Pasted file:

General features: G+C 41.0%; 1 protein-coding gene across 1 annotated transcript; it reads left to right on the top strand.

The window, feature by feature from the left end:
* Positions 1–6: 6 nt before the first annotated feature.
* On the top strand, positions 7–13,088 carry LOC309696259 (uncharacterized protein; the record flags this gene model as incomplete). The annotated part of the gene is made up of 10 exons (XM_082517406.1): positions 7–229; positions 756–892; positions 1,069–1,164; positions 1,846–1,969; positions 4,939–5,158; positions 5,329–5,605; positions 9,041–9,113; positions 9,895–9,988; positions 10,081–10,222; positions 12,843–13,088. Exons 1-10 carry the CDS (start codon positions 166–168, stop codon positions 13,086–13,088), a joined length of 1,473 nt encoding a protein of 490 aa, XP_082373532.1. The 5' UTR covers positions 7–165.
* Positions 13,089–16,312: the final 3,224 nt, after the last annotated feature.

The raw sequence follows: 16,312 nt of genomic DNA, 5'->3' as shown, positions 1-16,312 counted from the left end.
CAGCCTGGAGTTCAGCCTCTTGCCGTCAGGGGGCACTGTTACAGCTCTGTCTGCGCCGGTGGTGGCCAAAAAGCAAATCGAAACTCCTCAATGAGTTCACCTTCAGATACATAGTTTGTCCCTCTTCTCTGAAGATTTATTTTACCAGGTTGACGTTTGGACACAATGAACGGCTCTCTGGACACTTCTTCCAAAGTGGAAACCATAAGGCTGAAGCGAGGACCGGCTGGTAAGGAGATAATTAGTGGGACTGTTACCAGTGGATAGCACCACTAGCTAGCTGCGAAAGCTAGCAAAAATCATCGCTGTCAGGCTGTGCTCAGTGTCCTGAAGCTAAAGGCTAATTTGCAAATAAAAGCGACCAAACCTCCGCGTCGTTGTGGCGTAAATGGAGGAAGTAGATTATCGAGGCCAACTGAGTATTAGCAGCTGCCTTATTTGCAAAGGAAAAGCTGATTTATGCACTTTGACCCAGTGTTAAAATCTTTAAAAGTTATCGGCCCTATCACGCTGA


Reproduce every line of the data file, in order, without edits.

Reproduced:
General features: G+C 41.0%; 1 protein-coding gene across 1 annotated transcript; it reads left to right on the top strand.

The window, feature by feature from the left end:
* Positions 1–6: 6 nt before the first annotated feature.
* On the top strand, positions 7–13,088 carry LOC309696259 (uncharacterized protein; the record flags this gene model as incomplete). The annotated part of the gene is made up of 10 exons (XM_082517406.1): positions 7–229; positions 756–892; positions 1,069–1,164; positions 1,846–1,969; positions 4,939–5,158; positions 5,329–5,605; positions 9,041–9,113; positions 9,895–9,988; positions 10,081–10,222; positions 12,843–13,088. Exons 1-10 carry the CDS (start codon positions 166–168, stop codon positions 13,086–13,088), a joined length of 1,473 nt encoding a protein of 490 aa, XP_082373532.1. The 5' UTR covers positions 7–165.
* Positions 13,089–16,312: the final 3,224 nt, after the last annotated feature.

The raw sequence follows: 16,312 nt of genomic DNA, 5'->3' as shown, positions 1-16,312 counted from the left end.
CAGCCTGGAGTTCAGCCTCTTGCCGTCAGGGGGCACTGTTACAGCTCTGTCTGCGCCGGTGGTGGCCAAAAAGCAAATCGAAACTCCTCAATGAGTTCACCTTCAGATACATAGTTTGTCCCTCTTCTCTGAAGATTTATTTTACCAGGTTGACGTTTGGACACAATGAACGGCTCTCTGGACACTTCTTCCAAAGTGGAAACCATAAGGCTGAAGCGAGGACCGGCTGGTAAGGAGATAATTAGTGGGACTGTTACCAGTGGATAGCACCACTAGCTAGCTGCGAAAGCTAGCAAAAATCATCGCTGTCAGGCTGTGCTCAGTGTCCTGAAGCTAAAGGCTAATTTGCAAATAAAAGCGACCAAACCTCCGCGTCGTTGTGGCGTAAATGGAGGAAGTAGATTATCGAGGCCAACTGAGTATTAGCAGCTGCCTTATTTGCAAAGGAAAAGCTGATTTATGCACTTTGACCCAGTGTTAAAATCTTTAAAAGTTATCGGCCCTATCACGCTGA